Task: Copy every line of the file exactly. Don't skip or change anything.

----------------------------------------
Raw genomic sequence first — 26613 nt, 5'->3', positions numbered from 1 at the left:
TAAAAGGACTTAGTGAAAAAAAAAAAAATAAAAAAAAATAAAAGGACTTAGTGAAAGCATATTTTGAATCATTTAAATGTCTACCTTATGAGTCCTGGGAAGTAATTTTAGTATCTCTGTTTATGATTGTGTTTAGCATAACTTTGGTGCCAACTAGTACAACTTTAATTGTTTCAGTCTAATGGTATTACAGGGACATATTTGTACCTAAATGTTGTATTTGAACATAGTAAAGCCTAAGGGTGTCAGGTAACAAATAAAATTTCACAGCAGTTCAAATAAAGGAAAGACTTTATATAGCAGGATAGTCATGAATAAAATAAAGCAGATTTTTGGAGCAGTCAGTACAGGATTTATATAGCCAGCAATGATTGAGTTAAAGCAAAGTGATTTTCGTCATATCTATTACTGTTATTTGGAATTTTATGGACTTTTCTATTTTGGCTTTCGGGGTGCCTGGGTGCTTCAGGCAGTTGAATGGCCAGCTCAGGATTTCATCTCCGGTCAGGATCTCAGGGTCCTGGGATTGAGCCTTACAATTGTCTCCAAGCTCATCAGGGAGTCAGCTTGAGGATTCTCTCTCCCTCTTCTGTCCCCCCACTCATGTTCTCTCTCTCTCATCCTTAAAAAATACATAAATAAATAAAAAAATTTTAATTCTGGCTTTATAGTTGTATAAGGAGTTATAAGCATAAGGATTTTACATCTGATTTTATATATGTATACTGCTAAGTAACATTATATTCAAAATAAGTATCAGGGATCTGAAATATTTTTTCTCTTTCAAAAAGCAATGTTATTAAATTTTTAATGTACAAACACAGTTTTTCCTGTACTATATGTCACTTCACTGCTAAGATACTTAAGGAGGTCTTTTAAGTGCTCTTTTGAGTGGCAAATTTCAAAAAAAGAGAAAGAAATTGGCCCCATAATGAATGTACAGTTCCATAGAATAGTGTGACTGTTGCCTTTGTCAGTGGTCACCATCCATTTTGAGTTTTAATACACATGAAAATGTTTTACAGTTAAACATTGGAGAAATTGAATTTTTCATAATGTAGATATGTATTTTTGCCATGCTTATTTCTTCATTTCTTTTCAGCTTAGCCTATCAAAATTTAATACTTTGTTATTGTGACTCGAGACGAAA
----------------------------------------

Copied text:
Raw genomic sequence first — 26613 nt, 5'->3', positions numbered from 1 at the left:
TAAAAGGACTTAGTGAAAAAAAAAAAAATAAAAAAAAATAAAAGGACTTAGTGAAAGCATATTTTGAATCATTTAAATGTCTACCTTATGAGTCCTGGGAAGTAATTTTAGTATCTCTGTTTATGATTGTGTTTAGCATAACTTTGGTGCCAACTAGTACAACTTTAATTGTTTCAGTCTAATGGTATTACAGGGACATATTTGTACCTAAATGTTGTATTTGAACATAGTAAAGCCTAAGGGTGTCAGGTAACAAATAAAATTTCACAGCAGTTCAAATAAAGGAAAGACTTTATATAGCAGGATAGTCATGAATAAAATAAAGCAGATTTTTGGAGCAGTCAGTACAGGATTTATATAGCCAGCAATGATTGAGTTAAAGCAAAGTGATTTTCGTCATATCTATTACTGTTATTTGGAATTTTATGGACTTTTCTATTTTGGCTTTCGGGGTGCCTGGGTGCTTCAGGCAGTTGAATGGCCAGCTCAGGATTTCATCTCCGGTCAGGATCTCAGGGTCCTGGGATTGAGCCTTACAATTGTCTCCAAGCTCATCAGGGAGTCAGCTTGAGGATTCTCTCTCCCTCTTCTGTCCCCCCACTCATGTTCTCTCTCTCTCATCCTTAAAAAATACATAAATAAATAAAAAAATTTTAATTCTGGCTTTATAGTTGTATAAGGAGTTATAAGCATAAGGATTTTACATCTGATTTTATATATGTATACTGCTAAGTAACATTATATTCAAAATAAGTATCAGGGATCTGAAATATTTTTTCTCTTTCAAAAAGCAATGTTATTAAATTTTTAATGTACAAACACAGTTTTTCCTGTACTATATGTCACTTCACTGCTAAGATACTTAAGGAGGTCTTTTAAGTGCTCTTTTGAGTGGCAAATTTCAAAAAAAGAGAAAGAAATTGGCCCCATAATGAATGTACAGTTCCATAGAATAGTGTGACTGTTGCCTTTGTCAGTGGTCACCATCCATTTTGAGTTTTAATACACATGAAAATGTTTTACAGTTAAACATTGGAGAAATTGAATTTTTCATAATGTAGATATGTATTTTTGCCATGCTTATTTCTTCATTTCTTTTCAGCTTAGCCTATCAAAATTTAATACTTTGTTATTGTGACTCGAGACGAAA